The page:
Inc Well | Small Business Advice for Chicago Entrepreneurs
A how-to blog for Chicago business

How Startups Should Hire

Email
|
Print

    NEWSLETTERS

    Getty Images

    Hiring needs to happen quickly when businesses are just getting started. And as a company grows, so does its staff. Hiring is always relevant, but the process can become somewhat less magical as a company gets older: That initial thrill of bringing someone new aboard can give way to looking at potential hires (and employees) as folks who fit into neat little boxes based on skill set. Necessary as operations expand? Perhaps, but remembering what you looked for in your startup days might help your business keep that pioneering spirit alive.

    While experience is important, it can come in surprising packages. Titles and former employers do count, but competency, creativity and flexibility are worthwhile traits than can show themselves outside an office environment. Working abroad, volunteering and leadership roles in clubs and organizations are worth considering. Never underestimate the loyalty you can cultivate by giving someone their first chance.

    A résumé or online profile will show skills, but it can’t divulge the attitude of a potential hire. In an interview, ask about more than just their professional life. Develop questions that will expose the characteristics you want in an employee: ability to multi-task, willingness to take risks and the patience to see projects through to completion.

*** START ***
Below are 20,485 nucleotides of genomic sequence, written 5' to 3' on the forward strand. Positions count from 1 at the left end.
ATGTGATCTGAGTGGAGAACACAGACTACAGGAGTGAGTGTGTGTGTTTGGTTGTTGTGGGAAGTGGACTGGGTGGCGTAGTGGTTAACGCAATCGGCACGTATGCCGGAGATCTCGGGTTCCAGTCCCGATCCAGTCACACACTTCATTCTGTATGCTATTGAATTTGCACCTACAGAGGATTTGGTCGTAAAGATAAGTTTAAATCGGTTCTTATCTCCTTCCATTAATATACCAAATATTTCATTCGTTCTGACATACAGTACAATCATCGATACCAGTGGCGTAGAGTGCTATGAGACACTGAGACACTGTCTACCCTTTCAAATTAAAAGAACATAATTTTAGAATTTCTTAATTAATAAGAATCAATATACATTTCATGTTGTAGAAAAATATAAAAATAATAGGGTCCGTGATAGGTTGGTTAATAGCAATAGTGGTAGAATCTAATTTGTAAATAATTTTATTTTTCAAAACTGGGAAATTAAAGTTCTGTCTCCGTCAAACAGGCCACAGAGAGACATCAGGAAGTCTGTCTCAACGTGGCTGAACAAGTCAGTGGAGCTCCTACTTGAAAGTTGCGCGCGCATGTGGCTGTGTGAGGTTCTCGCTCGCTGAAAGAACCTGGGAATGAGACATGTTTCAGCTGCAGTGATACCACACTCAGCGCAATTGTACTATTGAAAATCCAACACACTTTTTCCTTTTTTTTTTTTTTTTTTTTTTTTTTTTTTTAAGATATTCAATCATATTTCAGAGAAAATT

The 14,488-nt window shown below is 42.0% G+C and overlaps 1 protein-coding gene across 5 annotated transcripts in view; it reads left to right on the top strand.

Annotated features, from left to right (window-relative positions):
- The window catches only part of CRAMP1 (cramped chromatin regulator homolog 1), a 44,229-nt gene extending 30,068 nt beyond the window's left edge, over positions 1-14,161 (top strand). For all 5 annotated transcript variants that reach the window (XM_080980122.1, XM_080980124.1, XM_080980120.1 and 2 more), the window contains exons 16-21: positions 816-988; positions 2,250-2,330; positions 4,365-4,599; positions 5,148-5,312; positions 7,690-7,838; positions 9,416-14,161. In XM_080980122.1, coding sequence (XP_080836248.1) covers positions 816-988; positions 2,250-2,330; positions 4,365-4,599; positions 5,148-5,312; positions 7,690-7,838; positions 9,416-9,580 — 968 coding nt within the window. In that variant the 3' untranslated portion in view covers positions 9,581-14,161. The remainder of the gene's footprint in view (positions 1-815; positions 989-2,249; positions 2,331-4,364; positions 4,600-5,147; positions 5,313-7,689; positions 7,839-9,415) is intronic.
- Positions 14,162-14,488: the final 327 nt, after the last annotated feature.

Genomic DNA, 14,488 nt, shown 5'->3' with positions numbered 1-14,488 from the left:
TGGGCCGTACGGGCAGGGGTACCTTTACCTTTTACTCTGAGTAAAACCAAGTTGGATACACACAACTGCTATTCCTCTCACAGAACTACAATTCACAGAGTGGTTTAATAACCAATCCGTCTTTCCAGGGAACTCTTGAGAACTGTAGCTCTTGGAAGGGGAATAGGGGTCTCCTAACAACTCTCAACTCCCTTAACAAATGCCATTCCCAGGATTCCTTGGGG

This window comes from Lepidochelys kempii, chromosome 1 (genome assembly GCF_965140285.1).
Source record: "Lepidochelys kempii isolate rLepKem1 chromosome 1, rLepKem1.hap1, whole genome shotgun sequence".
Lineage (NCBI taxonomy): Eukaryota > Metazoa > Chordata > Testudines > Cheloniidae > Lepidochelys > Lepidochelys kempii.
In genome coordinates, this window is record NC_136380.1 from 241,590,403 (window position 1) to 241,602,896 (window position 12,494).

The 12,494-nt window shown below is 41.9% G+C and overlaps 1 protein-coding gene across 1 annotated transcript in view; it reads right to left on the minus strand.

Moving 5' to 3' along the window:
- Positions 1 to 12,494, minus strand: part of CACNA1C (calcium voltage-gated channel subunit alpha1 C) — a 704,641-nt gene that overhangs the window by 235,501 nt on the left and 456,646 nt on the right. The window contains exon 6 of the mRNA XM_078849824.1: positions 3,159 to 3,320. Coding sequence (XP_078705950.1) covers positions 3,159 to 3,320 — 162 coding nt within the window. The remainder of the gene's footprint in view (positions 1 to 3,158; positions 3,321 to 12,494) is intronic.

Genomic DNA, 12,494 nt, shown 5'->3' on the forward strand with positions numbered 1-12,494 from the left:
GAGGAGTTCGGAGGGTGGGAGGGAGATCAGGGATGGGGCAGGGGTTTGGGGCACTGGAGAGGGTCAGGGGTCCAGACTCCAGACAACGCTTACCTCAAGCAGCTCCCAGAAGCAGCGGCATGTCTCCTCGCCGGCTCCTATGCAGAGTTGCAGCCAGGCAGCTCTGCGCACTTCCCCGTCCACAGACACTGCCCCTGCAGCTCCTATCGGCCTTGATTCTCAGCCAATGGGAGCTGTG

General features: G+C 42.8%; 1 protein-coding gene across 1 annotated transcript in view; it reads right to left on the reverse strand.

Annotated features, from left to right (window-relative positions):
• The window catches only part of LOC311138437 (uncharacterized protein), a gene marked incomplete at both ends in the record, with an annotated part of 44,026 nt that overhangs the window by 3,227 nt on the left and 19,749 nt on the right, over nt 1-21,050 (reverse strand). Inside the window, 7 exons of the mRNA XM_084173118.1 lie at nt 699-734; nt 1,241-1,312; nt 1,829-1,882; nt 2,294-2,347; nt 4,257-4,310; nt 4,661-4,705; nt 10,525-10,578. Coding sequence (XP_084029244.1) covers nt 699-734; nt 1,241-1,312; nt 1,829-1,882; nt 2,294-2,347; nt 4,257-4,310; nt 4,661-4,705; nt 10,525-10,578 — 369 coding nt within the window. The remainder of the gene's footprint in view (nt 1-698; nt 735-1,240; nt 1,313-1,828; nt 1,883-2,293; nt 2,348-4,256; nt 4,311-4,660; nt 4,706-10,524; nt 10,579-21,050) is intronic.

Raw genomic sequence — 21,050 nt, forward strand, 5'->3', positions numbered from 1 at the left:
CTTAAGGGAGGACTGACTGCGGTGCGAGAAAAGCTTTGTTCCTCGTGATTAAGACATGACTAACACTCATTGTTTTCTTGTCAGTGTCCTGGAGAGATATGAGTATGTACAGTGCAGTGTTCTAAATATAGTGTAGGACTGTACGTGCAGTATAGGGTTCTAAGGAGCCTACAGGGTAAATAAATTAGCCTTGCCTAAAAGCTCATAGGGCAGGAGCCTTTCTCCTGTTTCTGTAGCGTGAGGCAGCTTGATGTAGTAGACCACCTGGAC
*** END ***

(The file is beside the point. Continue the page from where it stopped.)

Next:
The best way to keep your hiring process dynamic is to continually and proactively seek new talent. For larger businesses, hiring can become a passive event. They wait for talent to come to them. Startups don’t have that luxury; they have to snag the good ones whenever and wherever they might find them. The very people who can move things forward for a new business are usually on the lookout for opportunities where they are needed and can be challenged.

    Lastly, passion is contagious. When leadership is involved in hiring, new hires understand why the business exists, not just what the business does. After all, who can articulate a company’s vision better than its founder? Establishing that connection and understanding from the start will result in an employee who is ready to dig in from day one. 

    Lauren Knight landed in Chicago after four years abroad with stints in Japan, New Zealand and Australia. Having had her share of pounding the pavement, she found a place here helping others find jobs at Shiftgig.com, the service industry job community. She now heads up content and HR for the site and fills her free time with Chicago’s amazing dining, music and sports scenes.